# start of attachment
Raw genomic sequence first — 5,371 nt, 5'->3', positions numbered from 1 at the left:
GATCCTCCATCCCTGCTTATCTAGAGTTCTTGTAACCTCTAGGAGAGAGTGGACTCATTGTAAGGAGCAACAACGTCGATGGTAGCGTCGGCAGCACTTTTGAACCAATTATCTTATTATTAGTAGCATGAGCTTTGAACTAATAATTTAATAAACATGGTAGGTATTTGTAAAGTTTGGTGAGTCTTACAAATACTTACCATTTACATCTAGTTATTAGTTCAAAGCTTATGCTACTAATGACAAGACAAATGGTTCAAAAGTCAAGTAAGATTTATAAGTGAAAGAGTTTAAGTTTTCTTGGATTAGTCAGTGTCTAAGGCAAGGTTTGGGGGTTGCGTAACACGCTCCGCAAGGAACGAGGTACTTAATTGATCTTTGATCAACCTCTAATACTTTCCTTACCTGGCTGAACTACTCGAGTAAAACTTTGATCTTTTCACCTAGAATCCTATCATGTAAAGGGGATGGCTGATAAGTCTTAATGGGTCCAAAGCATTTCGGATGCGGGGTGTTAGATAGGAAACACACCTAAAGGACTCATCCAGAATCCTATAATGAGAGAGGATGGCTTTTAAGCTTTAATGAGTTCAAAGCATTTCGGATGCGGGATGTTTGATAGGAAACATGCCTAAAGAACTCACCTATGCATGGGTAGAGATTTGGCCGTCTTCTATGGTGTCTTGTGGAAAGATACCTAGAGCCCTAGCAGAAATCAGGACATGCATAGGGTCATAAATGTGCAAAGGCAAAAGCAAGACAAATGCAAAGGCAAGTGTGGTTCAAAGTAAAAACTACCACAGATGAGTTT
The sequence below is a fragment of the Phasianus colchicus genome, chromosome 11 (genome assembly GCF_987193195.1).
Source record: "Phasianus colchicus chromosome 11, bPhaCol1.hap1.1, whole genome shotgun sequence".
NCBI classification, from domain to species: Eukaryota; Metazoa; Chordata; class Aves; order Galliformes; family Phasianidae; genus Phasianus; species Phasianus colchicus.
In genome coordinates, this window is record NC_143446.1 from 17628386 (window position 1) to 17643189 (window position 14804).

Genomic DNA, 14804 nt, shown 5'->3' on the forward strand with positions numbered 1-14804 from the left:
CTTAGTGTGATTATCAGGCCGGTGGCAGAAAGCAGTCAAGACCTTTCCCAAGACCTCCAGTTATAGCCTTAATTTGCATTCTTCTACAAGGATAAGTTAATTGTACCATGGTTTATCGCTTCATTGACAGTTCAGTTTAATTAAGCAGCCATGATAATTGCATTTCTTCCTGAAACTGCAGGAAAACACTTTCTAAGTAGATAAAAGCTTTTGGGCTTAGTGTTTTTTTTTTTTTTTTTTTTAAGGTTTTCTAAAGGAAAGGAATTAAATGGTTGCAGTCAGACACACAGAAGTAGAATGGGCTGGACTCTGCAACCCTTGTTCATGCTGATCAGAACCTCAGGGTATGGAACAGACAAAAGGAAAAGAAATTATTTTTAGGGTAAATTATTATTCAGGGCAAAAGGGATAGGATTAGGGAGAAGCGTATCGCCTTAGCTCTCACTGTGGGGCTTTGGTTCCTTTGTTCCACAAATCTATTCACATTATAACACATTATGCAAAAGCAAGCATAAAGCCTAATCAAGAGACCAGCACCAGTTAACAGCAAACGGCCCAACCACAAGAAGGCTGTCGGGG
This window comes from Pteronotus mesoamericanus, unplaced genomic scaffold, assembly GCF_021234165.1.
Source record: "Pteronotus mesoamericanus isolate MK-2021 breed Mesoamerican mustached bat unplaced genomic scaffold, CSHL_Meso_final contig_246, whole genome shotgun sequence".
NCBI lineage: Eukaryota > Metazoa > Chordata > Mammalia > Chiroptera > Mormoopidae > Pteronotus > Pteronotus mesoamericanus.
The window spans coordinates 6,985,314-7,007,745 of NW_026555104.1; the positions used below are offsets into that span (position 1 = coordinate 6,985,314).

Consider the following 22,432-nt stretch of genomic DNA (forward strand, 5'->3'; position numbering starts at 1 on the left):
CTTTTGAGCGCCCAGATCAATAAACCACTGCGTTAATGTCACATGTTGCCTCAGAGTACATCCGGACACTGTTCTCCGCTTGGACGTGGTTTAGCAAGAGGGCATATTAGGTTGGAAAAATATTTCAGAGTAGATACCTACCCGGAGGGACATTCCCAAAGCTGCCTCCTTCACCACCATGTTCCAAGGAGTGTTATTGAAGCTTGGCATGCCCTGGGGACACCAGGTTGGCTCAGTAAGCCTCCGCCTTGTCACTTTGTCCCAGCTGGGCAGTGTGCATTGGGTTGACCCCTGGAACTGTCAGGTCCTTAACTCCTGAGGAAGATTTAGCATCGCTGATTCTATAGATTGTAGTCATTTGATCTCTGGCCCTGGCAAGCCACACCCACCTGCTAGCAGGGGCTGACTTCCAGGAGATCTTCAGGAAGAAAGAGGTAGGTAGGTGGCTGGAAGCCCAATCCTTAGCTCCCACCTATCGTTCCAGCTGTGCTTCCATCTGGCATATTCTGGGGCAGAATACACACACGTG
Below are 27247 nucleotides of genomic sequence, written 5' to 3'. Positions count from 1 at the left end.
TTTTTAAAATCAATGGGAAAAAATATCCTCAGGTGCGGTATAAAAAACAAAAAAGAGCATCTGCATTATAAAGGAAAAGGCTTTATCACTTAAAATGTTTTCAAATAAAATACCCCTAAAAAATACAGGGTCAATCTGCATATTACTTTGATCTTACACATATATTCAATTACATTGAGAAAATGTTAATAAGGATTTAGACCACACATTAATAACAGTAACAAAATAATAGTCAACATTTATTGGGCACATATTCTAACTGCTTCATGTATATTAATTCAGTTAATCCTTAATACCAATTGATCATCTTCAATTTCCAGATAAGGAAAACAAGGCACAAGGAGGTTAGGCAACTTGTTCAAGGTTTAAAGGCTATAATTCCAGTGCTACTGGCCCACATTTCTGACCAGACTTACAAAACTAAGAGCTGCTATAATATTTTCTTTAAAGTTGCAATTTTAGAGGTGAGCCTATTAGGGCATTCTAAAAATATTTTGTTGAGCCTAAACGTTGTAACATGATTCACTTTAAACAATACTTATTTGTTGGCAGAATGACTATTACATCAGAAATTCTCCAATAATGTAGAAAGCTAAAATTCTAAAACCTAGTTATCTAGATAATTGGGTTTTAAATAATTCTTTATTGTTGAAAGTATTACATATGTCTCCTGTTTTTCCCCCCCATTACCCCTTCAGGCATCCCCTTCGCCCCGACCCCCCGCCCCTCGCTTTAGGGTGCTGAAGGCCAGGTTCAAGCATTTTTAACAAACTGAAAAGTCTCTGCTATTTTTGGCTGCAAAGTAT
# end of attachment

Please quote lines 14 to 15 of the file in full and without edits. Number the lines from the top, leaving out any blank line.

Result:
CTTTTGAGCGCCCAGATCAATAAACCACTGCGTTAATGTCACATGTTGCCTCAGAGTACATCCGGACACTGTTCTCCGCTTGGACGTGGTTTAGCAAGAGGGCATATTAGGTTGGAAAAATATTTCAGAGTAGATACCTACCCGGAGGGACATTCCCAAAGCTGCCTCCTTCACCACCATGTTCCAAGGAGTGTTATTGAAGCTTGGCATGCCCTGGGGACACCAGGTTGGCTCAGTAAGCCTCCGCCTTGTCACTTTGTCCCAGCTGGGCAGTGTGCATTGGGTTGACCCCTGGAACTGTCAGGTCCTTAACTCCTGAGGAAGATTTAGCATCGCTGATTCTATAGATTGTAGTCATTTGATCTCTGGCCCTGGCAAGCCACACCCACCTGCTAGCAGGGGCTGACTTCCAGGAGATCTTCAGGAAGAAAGAGGTAGGTAGGTGGCTGGAAGCCCAATCCTTAGCTCCCACCTATCGTTCCAGCTGTGCTTCCATCTGGCATATTCTGGGGCAGAATACACACACGTG
Below are 27247 nucleotides of genomic sequence, written 5' to 3'. Positions count from 1 at the left end.